The inverse U hypothesis suggests that there is an optimal state of relaxation, alertness, focus and anxiety in relation to performance. And as you can imagine, this is again a very individual matter.

An athlete who is excited and overly concerned about the big game might indeed benefit from the clarity and relaxation that an orgasm can provide. On the other hand, this athlete should probably avoid erotic stimulation without an accompanying orgasm.

Unfortunately, there are no studies that allow us to investigate these speculations.

However, a little experimentation of our own would probably be a pleasurable endeavor for most people.

Rest and regeneration

We know with near certainty that sex supports rest and regeneration. An orgasm is one of the most relaxing activities there is. We don't need science to tell us how satisfying such an experience can be, but fortunately science supports our intuition.

The changes in the brain after an orgasm are very relaxing. Dopamine levels drop and serotonin levels rise. This is the hallmark of a satisfied and relaxed physiology. We can expect fewer cravings, better psychological well-being, less mental worry and a better focus on the present moment.

Hormonal activity also supports rest and relaxation. Levels of stress hormones including cortisol are generally lower in this situation (the cortisol response can be variable, which is especially true for women). Oxytocin levels are elevated and can be kept high with plenty of cuddling after sex. This gives us a feeling of support, suppresses cravings and helps us to achieve a general sense of well-being.

Prolactin has the greatest influence and this influence is far more pronounced in men. This is probably the factor involved in the ability to fall asleep more easily after an orgasm and the reason why men suffer more from this stereotypical behavior than women. As mentioned earlier, some research suggests that this transient prolactin surge has a positive effect on testosterone levels, which is not the case with chronically high prolactin levels.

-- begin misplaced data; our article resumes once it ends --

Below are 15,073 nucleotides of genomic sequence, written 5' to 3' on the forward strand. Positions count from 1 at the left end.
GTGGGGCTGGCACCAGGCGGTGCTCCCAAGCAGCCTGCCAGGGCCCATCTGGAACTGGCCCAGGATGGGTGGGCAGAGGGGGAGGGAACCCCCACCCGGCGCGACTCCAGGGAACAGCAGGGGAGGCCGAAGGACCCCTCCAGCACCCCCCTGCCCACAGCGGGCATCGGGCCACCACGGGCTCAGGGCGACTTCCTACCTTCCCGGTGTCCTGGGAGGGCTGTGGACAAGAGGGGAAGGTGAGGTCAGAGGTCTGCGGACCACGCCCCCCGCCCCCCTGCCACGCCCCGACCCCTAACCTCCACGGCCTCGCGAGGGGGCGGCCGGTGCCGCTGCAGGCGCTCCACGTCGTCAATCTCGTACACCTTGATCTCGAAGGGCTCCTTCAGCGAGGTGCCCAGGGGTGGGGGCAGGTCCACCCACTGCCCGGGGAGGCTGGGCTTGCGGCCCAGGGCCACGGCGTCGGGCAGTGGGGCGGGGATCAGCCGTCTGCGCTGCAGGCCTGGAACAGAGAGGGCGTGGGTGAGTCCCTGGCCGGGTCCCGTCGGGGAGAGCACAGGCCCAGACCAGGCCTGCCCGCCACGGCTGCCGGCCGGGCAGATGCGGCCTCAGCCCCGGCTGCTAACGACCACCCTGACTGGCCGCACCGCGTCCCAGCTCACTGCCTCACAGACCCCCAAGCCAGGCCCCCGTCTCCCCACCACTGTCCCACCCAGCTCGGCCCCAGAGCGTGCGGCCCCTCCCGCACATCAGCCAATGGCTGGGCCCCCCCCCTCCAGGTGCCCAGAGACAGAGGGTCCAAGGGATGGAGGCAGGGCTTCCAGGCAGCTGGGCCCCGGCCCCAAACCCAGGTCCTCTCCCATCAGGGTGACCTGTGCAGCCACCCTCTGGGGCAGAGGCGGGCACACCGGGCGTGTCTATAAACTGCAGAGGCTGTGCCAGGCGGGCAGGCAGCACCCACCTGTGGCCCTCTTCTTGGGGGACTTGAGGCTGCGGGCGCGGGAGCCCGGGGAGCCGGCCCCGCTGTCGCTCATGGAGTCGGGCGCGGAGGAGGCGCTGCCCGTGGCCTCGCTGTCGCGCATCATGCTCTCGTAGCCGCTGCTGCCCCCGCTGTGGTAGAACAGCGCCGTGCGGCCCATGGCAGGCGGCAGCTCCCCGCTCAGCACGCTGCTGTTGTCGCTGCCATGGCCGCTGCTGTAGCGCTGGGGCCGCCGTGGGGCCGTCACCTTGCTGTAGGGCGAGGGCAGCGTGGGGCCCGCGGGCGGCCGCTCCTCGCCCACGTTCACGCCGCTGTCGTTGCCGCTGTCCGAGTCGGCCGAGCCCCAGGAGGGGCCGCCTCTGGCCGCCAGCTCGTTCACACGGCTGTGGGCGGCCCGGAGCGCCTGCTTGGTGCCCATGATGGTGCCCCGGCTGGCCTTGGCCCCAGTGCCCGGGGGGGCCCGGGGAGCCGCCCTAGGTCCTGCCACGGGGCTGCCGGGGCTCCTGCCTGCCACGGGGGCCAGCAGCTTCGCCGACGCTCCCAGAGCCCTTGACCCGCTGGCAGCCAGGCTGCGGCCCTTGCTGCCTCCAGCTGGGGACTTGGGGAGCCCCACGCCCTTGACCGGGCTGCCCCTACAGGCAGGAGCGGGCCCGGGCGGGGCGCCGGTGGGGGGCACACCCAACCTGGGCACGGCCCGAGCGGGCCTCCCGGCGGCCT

All of this makes sexual activity an ideal recovery method for those who put their bodies under increased training stress.

A short summary

These types of articles are the most difficult to write as the scientific evidence is far from clear. I have tried to focus exclusively on human studies. Unfortunately, there are very few randomized controlled trials in this area. The studies that do exist often have inherent problems associated with the fact that a very sensitive topic is being studied under laboratory conditions.

What you will find in this article are my interpretations and extrapolations based on what is available in the scientific literature on the subject. Here are some possible conclusions that you can use in your training:

  1. Sex is extremely relaxing and restorative. Enjoying a good orgasm after a strenuous training session could aid your recovery between workouts.
  2. Guys, don't turn to the other side straight after sex. Cuddle up. This could lower your cortisol levels and aid your recovery. Plus, your partner will love it
  3. Girls, there is some evidence that you could benefit from orgasms before and after exercise. The changes that an orgasm brings with exercise could help you get more out of your training session. The hormonal effects after exercise could also aid your recovery.
  4. Men could experiment with erotic stimuli without sex before training. This could lead to strength gains and an increased release of testosterone.
  5. Guys, good sex after training could be a superior recovery strategy. A good orgasm will lower cortisol levels and help you relax.
  6. Although there is no conclusive evidence that sex affects athletic performance, it probably depends on many factors. Experiment with different strategies that optimize your mental state, but don't gnaw away at your physical resources.
  7. There is some evidence that abstaining from sex for 5 to 7 days in men could increase testosterone levels and boost performance. Training hard during the week and saving the fun for the weekend might make sense.

One thing we know for sure is that healthy and fit people have better sex lives and are less likely to suffer from sexual dysfunction. And they also look better during actual sex.


  1. Abstinence increases testosterone levels: Pubmed 11760788
  2. Female masturbation increases pain tolerance: Pubmed 22375640
  3. Brain changes with orgasm: The work of Barry Kamisurak. Rutgers University.
  4. Orgasm similar to heroin rush: The Journal of Neuroscience
  5. Endocrine changes to masturbation and abstinence: Pubmed 11760788
  6. Prolactin & testosterone? Pubmed 12087074
  7. Erotic films: Pubmed 21983238
  8. Sex and performance: Pubmed 11086746


By Dr. Jade Teta

Previous article The definitive guide to preventing muscle loss